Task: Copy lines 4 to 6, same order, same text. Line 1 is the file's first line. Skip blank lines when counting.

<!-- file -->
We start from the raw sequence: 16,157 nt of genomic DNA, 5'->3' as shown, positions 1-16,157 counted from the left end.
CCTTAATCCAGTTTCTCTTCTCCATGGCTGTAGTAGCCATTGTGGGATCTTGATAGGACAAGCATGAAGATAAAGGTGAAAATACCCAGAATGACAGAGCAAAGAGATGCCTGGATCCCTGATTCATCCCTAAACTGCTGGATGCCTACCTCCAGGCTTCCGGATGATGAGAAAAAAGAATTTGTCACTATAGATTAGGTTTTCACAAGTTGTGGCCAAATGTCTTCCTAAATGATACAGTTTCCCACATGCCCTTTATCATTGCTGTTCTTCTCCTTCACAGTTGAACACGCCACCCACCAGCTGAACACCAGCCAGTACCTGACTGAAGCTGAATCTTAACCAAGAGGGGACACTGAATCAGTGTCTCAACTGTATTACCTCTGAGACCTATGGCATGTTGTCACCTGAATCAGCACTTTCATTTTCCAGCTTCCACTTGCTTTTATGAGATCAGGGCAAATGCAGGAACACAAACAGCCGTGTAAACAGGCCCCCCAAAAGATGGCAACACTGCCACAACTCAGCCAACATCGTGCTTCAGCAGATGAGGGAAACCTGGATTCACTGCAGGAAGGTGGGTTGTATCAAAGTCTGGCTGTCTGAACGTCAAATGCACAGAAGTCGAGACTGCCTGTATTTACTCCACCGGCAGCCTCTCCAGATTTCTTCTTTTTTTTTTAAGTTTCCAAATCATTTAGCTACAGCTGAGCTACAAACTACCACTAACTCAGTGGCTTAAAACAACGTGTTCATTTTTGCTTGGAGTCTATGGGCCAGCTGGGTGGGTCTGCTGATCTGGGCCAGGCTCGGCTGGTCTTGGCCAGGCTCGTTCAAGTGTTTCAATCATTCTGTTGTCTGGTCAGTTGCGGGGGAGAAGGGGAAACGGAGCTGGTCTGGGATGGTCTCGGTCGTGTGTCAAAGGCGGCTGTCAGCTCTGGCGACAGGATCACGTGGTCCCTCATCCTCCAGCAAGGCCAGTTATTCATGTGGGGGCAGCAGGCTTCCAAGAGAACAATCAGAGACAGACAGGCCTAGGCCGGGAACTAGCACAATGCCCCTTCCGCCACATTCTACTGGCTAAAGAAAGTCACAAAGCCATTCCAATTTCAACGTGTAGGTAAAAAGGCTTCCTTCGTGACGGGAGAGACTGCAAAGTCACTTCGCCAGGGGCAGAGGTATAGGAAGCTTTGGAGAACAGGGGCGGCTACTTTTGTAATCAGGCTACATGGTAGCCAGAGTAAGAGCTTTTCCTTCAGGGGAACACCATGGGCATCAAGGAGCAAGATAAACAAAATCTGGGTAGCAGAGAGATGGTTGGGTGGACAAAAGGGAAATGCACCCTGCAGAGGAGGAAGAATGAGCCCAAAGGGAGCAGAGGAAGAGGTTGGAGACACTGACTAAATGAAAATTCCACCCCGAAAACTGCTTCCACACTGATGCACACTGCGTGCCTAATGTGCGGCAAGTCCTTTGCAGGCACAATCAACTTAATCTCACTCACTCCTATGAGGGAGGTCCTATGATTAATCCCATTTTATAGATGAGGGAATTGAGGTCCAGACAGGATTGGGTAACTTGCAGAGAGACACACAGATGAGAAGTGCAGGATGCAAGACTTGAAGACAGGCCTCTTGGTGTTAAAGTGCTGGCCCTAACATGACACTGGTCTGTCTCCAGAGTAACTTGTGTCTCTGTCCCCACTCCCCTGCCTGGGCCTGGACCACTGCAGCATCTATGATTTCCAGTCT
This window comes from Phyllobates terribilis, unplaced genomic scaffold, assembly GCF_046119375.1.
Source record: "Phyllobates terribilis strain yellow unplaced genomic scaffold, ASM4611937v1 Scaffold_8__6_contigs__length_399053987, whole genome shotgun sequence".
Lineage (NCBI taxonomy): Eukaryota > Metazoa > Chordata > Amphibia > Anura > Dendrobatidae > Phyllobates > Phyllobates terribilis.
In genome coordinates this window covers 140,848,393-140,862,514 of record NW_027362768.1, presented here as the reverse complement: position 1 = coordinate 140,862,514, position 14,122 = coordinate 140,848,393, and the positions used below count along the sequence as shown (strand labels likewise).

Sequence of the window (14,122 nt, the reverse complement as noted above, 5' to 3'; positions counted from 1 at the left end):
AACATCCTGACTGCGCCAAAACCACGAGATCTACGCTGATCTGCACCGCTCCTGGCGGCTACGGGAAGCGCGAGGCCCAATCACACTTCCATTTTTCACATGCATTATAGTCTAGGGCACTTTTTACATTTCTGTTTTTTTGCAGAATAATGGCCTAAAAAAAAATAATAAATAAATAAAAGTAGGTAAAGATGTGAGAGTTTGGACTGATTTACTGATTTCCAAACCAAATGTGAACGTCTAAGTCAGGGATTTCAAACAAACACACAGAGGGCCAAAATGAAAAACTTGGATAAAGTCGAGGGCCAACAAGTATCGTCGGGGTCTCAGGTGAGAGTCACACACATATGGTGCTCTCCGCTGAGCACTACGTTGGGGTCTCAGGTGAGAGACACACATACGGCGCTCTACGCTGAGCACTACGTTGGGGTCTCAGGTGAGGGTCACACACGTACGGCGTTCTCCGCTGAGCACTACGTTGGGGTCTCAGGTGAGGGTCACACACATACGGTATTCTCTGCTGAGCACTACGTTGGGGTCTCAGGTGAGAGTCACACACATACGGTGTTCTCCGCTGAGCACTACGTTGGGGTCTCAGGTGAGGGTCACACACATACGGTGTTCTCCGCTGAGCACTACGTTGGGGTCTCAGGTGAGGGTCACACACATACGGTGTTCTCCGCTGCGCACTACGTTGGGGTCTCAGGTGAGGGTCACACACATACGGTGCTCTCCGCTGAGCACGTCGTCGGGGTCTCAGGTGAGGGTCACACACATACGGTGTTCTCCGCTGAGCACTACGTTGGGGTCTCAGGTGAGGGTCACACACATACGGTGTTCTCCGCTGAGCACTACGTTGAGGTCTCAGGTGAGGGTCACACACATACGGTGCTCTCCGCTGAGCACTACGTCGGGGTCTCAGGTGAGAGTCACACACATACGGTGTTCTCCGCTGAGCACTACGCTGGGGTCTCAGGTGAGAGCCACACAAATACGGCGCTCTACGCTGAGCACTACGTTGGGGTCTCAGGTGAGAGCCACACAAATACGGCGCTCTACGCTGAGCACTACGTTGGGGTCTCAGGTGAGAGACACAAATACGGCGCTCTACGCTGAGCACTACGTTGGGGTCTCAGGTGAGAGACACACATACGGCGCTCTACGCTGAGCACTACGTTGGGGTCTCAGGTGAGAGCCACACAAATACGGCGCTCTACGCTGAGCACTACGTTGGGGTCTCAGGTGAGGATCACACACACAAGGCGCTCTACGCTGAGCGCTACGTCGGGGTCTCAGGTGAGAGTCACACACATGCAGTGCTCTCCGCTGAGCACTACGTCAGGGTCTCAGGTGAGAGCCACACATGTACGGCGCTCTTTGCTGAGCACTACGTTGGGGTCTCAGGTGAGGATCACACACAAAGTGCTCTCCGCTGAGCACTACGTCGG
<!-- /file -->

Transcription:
Source record: "Phyllobates terribilis strain yellow unplaced genomic scaffold, ASM4611937v1 Scaffold_8__6_contigs__length_399053987, whole genome shotgun sequence".
Lineage (NCBI taxonomy): Eukaryota > Metazoa > Chordata > Amphibia > Anura > Dendrobatidae > Phyllobates > Phyllobates terribilis.
In genome coordinates this window covers 140,848,393-140,862,514 of record NW_027362768.1, presented here as the reverse complement: position 1 = coordinate 140,862,514, position 14,122 = coordinate 140,848,393, and the positions used below count along the sequence as shown (strand labels likewise).